Solar Endeavors

Excerpted from October 1998 issue
A silly device

    Safety isn't silly

    Photovoltaic collectors aren't silly

    Putting them a few inches from a source of electricity is very silly.

    The truth hides the lie

    It's now 2000

    Delusional optimism

    The problem is weak sunlight, not weak technology

If I had not been so lazy, I would have taken a photograph, but instead, I made a crude drawing (Fig. 3) of a silly solar- powered emergency telephone that I walk by every day. Of course, it works at night (when it is most likely to be needed) as well as it does in the day, because the solar cells keep a battery charged. 

No, I am not saying it’s silly to have an emergency telephone on a campus; not everybody is here to receive the wisdom of the faculty. The system is silly, nonetheless. 

Figure 3. What’s wrong with this picture?

Photovoltaic arrays are expensive, as we (and everybody else) have repeatedly pointed out. But that’s hardly an issue when an emergency is involved. In particular, Michael Darby of Australia has told me of one such solar-powered telephone in Middleton (population = 2) located 100 miles from the nearest power lines. But on the UConn campus, why buy the expensive solar cell array when power lines are a few centimeters away? 

Australia is not, however, the land of eternal sanity. Darby tells me, “In Clonurry North Queensland where I lived at 21 degrees latitude solar hot water systems were pushed hard by the conservationists, but to persuade people to buy them, the State government had to offer a cash bribe of A$400.” Darby’s website,, is an excellent source of nuclear information. 

Solar Delusions in Perspective

    “About one-fifth of all energy used around the world now comes from solar resources: wind power, water power, biomass, and direct sunlight.”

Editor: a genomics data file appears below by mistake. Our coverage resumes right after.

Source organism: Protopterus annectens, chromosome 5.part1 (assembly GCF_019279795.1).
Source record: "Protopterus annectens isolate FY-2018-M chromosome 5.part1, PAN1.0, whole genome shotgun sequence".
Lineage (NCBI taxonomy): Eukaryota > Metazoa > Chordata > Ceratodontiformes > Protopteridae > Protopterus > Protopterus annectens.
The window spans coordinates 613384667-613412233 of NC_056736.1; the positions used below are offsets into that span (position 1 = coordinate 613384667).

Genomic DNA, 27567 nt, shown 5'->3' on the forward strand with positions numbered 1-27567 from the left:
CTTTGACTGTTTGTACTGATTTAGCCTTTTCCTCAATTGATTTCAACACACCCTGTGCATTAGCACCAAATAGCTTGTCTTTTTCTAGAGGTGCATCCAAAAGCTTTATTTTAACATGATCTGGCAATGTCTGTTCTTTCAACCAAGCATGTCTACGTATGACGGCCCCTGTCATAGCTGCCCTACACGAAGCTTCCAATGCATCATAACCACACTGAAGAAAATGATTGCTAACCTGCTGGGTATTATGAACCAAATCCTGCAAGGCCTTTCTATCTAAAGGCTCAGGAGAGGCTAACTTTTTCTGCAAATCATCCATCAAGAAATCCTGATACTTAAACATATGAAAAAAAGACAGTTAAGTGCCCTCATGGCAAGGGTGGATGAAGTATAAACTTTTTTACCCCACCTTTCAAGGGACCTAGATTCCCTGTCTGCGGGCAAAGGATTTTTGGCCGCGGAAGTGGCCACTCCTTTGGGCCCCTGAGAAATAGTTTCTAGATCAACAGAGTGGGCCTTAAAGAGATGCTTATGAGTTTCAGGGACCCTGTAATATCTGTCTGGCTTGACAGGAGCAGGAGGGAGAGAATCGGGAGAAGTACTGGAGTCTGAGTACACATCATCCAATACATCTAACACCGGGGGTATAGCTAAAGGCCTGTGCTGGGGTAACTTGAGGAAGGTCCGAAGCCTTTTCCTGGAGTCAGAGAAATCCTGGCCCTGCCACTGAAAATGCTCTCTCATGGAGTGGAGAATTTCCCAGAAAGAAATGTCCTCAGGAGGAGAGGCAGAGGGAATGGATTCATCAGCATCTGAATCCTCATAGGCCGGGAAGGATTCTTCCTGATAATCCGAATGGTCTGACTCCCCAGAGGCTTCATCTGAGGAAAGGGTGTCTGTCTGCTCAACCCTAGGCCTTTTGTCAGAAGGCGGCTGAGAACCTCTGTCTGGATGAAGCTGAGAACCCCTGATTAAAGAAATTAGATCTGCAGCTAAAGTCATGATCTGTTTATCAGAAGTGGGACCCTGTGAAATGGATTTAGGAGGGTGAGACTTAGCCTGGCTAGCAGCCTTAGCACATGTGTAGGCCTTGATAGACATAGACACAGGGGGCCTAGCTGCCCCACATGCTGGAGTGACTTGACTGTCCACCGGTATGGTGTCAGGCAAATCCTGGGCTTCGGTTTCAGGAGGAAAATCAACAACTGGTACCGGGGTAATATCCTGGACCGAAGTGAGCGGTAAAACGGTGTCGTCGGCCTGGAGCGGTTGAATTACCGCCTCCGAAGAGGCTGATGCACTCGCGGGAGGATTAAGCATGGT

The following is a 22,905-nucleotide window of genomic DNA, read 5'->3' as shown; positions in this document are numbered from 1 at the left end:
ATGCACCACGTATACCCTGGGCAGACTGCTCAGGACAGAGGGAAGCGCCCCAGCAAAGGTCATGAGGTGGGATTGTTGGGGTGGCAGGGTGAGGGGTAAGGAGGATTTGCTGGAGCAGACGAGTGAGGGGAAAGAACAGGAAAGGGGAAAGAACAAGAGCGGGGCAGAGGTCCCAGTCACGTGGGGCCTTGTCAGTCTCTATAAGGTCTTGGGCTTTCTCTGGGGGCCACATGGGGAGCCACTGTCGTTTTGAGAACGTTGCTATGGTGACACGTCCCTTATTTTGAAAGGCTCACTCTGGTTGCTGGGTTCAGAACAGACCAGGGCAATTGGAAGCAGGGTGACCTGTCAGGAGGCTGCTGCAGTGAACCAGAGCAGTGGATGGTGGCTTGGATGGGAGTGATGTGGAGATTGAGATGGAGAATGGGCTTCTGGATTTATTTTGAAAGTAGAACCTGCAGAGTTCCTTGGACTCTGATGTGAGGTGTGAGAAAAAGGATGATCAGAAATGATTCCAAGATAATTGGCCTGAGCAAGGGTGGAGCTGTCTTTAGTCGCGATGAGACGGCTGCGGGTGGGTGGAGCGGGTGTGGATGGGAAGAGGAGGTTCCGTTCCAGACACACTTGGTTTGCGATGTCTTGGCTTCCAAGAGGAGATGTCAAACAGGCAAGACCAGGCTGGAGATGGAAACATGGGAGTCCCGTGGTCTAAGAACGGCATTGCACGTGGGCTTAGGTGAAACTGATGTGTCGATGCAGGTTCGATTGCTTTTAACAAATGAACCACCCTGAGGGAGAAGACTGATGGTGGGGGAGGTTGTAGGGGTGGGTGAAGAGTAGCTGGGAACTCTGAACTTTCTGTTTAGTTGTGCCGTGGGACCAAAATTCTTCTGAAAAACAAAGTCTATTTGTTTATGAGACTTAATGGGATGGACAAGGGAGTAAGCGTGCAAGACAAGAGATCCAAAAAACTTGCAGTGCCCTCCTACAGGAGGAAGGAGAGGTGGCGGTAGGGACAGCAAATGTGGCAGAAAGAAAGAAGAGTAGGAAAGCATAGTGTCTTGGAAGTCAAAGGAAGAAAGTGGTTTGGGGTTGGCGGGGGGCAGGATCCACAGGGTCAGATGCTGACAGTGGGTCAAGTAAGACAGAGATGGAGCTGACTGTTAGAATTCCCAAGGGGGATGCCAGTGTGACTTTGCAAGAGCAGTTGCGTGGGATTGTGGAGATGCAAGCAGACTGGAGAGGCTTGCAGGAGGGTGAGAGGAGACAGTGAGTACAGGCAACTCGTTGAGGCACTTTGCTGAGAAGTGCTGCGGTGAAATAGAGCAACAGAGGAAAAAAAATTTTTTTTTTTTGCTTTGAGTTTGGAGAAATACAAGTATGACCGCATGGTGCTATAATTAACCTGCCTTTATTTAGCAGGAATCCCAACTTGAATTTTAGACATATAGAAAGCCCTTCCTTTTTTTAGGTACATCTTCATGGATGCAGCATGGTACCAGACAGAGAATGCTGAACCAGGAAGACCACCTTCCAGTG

Denis Hayes, Head Solar Energy Research Inst. (SERI) (1977)
It is also true that well over 90% of the milk sold in the US comes from cows and bears. The phony part of Hayes’s true statement is the link-up between the two sources that supply the lion’s share of the energy (biomass and water power) and the two piddle-power sources that provide a minuscule fraction of the total (wind and direct sunlight). 
    “By the year 2000, such renewable energy sources could provide 40 percent of the global energy budget; by 2025, humanity could obtain 75 percent of its energy from solar resources …”
Denis Hayes, (1977)

Obviously, Hayes’s prediction for year 2000 was far-fetched. In 1998, about one-fifth of the energy used around the globe comes from solar sources, just as it did when Hayes made this erroneous prediction. The solar contribution did not double (i.e., from 20% to 40%) in the two decades 1977-1998. 

But no scientist worth his salt needs the benefit of hindsight to spot Hayes’s errors. The delusional optimism was obvious from the outset. It isn’t hard to imagine why such ridiculously optimistic predictions fail. Firewood is a very limited resource everywhere firewood is regularly used as the primary energy source, such as equatorial Africa, so that contribution won’t double. The largest, easiest-to-use hydropower sites (such as Niagara Falls, Hoover Dam, …) are already in use. To double the output of hydropower would obviously involve damming many smaller rivers with much lower “head” (height of water column) dams. 

The fact that direct sunlight and wind power have always been inadequate sources doesn’t deter those who think laws of physics were written by Congressmen to benefit lobbyists: 

    “Every essential feature of the proposed solar transition has already proven technically viable; if the 50-year timetable is not met, the roadblocks will have been political — not technical”
Denis Hayes, (1977)
Excerpted from October 1998 The Energy Advocate
Copyright © The Energy Advocate 1998. All rights reserved.